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If you decide to try a vegetarian diet after reading this section, that’s great! A vegetarian diet will save you money, and is wonderful for your health and the planet. Think of all of the animals you will save!
For a vegetarian starter guide, recipes, and shopping tips, check out:
Mercy for Animals also has a really great vegetarian starter guide:
If you are still committed to eating meat and seafood, we hope that you will make an effort to eat more humanely and sustainably whenever you can.
We know that eating 100% humanely can be difficult and expensive. Some families worry about how to get food on the table and cannot also worry about where their food comes from.
I have volunteered at several homeless shelters, and know first-hand how tight their budgets are. It would be impossible for these facilities to only serve “humane” meat, and it is a blessing that they are feeding those in need.
Churches can also face tight budgets and cannot afford to serve humane meat at functions. Instead, consider serving more vegetarian dishes which are generally less expensive than meat.
As Christians we need to do the best that we can with what we are given.
If you can afford to make more humane eating choices then please do. If you can’t afford to eat humanely, your time and involvement can be just as valuable.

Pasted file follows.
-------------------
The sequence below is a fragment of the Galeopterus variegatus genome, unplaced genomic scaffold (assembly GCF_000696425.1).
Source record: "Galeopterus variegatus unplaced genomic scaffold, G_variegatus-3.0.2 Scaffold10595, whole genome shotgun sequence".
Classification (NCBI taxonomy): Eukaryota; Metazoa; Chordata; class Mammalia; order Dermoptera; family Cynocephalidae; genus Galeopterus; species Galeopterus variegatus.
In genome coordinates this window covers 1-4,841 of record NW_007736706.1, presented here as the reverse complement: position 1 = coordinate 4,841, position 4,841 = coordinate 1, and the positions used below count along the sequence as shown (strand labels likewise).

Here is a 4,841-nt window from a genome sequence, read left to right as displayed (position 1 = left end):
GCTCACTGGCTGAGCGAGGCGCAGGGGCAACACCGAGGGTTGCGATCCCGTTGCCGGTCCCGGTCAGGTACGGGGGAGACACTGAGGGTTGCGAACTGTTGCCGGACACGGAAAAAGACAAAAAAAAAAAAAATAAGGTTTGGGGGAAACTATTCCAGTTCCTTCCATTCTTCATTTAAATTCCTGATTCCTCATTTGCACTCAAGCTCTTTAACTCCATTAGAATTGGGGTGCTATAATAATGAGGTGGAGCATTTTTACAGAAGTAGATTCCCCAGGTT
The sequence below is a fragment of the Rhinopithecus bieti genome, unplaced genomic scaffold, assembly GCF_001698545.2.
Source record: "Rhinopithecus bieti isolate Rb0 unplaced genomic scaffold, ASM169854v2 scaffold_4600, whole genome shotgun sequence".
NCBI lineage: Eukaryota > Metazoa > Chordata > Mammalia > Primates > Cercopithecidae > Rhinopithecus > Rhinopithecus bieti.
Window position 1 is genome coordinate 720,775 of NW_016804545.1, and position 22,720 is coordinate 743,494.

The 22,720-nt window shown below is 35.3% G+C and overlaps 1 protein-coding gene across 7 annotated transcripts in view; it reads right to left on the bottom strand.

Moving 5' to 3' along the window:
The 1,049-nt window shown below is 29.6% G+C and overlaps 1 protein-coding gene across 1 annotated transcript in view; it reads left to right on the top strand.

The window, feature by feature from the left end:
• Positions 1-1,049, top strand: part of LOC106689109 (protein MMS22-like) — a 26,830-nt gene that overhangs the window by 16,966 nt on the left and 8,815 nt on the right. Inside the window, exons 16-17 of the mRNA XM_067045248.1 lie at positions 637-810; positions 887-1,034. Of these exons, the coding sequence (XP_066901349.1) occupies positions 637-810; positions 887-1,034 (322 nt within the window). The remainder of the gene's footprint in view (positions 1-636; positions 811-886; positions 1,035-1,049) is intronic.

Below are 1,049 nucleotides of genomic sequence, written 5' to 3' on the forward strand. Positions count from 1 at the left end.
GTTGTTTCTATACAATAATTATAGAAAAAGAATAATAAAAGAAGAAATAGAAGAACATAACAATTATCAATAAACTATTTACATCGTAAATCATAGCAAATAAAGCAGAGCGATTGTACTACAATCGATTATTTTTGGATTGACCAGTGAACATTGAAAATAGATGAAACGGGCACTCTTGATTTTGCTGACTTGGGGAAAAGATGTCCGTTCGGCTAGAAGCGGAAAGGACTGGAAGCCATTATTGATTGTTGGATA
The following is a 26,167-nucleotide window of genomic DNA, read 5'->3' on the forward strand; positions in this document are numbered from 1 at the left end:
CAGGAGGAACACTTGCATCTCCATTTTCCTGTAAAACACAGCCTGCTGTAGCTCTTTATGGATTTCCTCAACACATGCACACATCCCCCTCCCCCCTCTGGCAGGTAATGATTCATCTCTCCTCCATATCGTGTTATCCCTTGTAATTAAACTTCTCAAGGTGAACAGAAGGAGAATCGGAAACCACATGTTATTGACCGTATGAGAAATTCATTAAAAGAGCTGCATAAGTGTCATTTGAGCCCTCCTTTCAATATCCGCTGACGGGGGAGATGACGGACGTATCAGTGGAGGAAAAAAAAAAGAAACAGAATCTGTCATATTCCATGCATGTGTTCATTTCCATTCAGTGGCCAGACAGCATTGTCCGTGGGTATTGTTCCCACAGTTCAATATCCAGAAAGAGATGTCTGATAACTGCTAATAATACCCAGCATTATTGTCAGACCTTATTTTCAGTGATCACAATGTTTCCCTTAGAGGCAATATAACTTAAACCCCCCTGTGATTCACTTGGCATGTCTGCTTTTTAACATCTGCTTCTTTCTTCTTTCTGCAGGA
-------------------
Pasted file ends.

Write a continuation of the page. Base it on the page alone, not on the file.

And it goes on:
Taking action to steer our meat industry towards more humane practices, and demanding stricter regulations for factory farms will make a huge difference.
If you can only afford factory-farmed meat, try eating more vegetarian meals and cut back on waste to help reduce the suffering of animals (see Take Action: Cut Back on Meat Consumption and Waste for tips).
Being a humaneitarian can mean different levels of commitment.
Some people may choose to not eat factory-farmed meat.
Others may choose to eat humanely at home, but forgo the practice when dining out.
The most committed humaneitarian will never eat meat unless they know where the animal came from and how it was treated.
The biggest concern when eating humanely is the welfare of the animal.
The animal must have had adequate space, access to the outdoors, and access to fresh food and water. It is also very important that the animal was killed quickly and painlessly with minimal stress.
Just like health-related claims, animal products use a lot of terms that are confusing when it comes to the treatment of the animal.
How do you determine how the animal was treated?
First it’s important to know what the different humane-related labels actually mean.
The following labels are not humane-certified, but they are commonly found on products:
Free Range or Pasture Raised – This term means that the animal must have continuous access to the outdoors for 51% of its life. The outdoor area isn’t required to be vegetated and there is no space requirement. Farms using this label register by filling out a form and are not inspected by the USDA. Many farmers use this term without ever even registering.